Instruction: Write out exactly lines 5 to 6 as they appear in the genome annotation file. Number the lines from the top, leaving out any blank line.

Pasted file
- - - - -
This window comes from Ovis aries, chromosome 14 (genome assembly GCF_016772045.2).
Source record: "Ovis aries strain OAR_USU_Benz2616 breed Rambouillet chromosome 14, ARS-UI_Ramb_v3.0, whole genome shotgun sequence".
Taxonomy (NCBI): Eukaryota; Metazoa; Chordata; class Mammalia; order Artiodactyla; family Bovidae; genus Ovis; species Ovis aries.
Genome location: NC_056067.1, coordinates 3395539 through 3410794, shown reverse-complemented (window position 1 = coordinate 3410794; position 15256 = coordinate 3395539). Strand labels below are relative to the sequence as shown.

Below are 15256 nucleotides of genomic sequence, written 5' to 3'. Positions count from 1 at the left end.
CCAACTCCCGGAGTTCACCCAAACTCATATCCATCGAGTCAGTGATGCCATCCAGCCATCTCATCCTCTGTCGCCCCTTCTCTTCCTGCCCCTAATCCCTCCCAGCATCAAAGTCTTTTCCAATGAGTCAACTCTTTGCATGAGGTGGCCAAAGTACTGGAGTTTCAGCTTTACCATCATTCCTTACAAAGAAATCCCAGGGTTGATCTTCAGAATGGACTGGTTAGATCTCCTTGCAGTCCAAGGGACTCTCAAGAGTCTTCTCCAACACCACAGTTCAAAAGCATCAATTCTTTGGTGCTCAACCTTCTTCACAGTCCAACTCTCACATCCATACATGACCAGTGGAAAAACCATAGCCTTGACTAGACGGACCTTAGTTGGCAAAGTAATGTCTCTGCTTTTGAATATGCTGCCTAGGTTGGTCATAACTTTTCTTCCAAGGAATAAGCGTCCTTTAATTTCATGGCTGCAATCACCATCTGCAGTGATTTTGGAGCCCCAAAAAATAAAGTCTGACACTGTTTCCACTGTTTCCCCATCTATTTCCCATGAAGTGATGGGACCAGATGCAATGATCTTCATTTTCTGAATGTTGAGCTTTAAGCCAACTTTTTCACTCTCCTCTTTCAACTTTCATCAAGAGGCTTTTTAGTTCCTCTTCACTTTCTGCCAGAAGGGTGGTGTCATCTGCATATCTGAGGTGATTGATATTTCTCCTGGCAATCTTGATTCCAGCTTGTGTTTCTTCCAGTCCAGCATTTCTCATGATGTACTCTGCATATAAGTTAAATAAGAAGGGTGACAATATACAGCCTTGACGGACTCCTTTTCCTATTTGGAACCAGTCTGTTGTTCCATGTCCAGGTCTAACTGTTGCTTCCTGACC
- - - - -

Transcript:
Below are 15256 nucleotides of genomic sequence, written 5' to 3'. Positions count from 1 at the left end.
CCAACTCCCGGAGTTCACCCAAACTCATATCCATCGAGTCAGTGATGCCATCCAGCCATCTCATCCTCTGTCGCCCCTTCTCTTCCTGCCCCTAATCCCTCCCAGCATCAAAGTCTTTTCCAATGAGTCAACTCTTTGCATGAGGTGGCCAAAGTACTGGAGTTTCAGCTTTACCATCATTCCTTACAAAGAAATCCCAGGGTTGATCTTCAGAATGGACTGGTTAGATCTCCTTGCAGTCCAAGGGACTCTCAAGAGTCTTCTCCAACACCACAGTTCAAAAGCATCAATTCTTTGGTGCTCAACCTTCTTCACAGTCCAACTCTCACATCCATACATGACCAGTGGAAAAACCATAGCCTTGACTAGACGGACCTTAGTTGGCAAAGTAATGTCTCTGCTTTTGAATATGCTGCCTAGGTTGGTCATAACTTTTCTTCCAAGGAATAAGCGTCCTTTAATTTCATGGCTGCAATCACCATCTGCAGTGATTTTGGAGCCCCAAAAAATAAAGTCTGACACTGTTTCCACTGTTTCCCCATCTATTTCCCATGAAGTGATGGGACCAGATGCAATGATCTTCATTTTCTGAATGTTGAGCTTTAAGCCAACTTTTTCACTCTCCTCTTTCAACTTTCATCAAGAGGCTTTTTAGTTCCTCTTCACTTTCTGCCAGAAGGGTGGTGTCATCTGCATATCTGAGGTGATTGATATTTCTCCTGGCAATCTTGATTCCAGCTTGTGTTTCTTCCAGTCCAGCATTTCTCATGATGTACTCTGCATATAAGTTAAATAAGAAGGGTGACAATATACAGCCTTGACGGACTCCTTTTCCTATTTGGAACCAGTCTGTTGTTCCATGTCCAGGTCTAACTGTTGCTTCCTGACC